1  
a comment here that puzzled me initially is the lock in wait, one might ask how can a thread can get past notify if the lock is held by wait? the somewhat poorly obscurely documented answer is that condition_variable.wait pulses the lock, allowing another thread to get past notify in an atomic fashion, at least that's how I understand it –  Ion Todirel Jun 14 '12 at 6:53
1  
pubs.opengroup.org/onlinepubs/009696799/functions/…: The pthread_cond_broadcast() or pthread_cond_signal() functions may be called by a thread whether or not it currently owns the mutex that threads calling pthread_cond_wait() or pthread_cond_timedwait() have associated with the condition variable during their waits; however, if predictable scheduling behavior is required, then that mutex shall be locked by the thread calling pthread_cond_broadcast() or pthread_cond_signal(). –  Maxim Yegorushkin Jun 14 '12 at 18:16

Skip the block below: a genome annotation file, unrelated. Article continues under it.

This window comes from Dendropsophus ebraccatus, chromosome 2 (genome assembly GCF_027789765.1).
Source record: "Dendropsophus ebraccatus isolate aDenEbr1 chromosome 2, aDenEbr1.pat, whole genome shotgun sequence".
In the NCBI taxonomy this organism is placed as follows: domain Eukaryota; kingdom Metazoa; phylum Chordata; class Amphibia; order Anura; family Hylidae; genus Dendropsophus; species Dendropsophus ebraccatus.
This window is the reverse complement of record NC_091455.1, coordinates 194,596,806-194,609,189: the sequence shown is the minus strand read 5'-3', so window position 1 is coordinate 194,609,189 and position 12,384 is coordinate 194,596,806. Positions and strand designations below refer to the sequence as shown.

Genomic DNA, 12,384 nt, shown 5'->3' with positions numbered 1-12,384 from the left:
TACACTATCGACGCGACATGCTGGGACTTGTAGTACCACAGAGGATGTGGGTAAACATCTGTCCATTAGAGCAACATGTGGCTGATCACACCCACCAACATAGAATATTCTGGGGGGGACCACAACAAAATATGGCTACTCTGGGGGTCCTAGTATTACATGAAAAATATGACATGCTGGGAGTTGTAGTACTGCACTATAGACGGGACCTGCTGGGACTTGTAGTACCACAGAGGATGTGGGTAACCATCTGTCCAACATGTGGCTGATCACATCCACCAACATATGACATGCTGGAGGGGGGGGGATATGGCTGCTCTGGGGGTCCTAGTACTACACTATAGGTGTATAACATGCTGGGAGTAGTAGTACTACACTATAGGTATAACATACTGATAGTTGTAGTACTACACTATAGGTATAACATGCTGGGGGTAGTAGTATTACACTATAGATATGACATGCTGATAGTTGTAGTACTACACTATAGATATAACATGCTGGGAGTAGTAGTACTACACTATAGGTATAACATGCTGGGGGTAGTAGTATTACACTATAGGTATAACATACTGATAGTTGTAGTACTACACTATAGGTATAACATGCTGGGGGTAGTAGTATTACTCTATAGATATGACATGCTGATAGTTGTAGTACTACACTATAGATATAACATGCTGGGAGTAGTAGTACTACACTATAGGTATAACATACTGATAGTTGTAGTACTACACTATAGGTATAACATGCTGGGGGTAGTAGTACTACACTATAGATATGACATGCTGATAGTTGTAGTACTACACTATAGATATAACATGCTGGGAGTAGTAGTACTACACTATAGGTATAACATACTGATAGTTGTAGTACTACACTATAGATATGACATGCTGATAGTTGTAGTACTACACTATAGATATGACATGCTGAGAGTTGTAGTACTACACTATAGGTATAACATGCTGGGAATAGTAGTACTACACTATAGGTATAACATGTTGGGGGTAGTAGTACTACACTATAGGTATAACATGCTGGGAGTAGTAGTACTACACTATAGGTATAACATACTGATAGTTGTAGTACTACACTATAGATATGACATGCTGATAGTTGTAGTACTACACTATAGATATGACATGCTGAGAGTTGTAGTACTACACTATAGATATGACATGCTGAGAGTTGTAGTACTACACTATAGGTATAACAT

6  
It was deliberately excluded from Boost on the basis that a semaphore is too much rope for programmers to hang themselves with. Condition variables supposedly are more manageable. I see their point but feel a bit patronized. I assume that the same logic applies to C++11 -- programmers are expected to write their programs in a way that "naturally" uses condvars or other approved synchronization techniques. Supply a semaphore would run against that regardless of whether it's implemented on top of condvar or natively. –  Steve Jessop Aug 31 '12 at 15:31
1  
@DanNissenbaum: count_ is initialized to 0 because the semaphore is created as closed. –  Maxim Yegorushkin Nov 16 '12 at 9:18
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Based on "Maxim Yegorushkin"'s answer, I tried to make the example in C++11 style.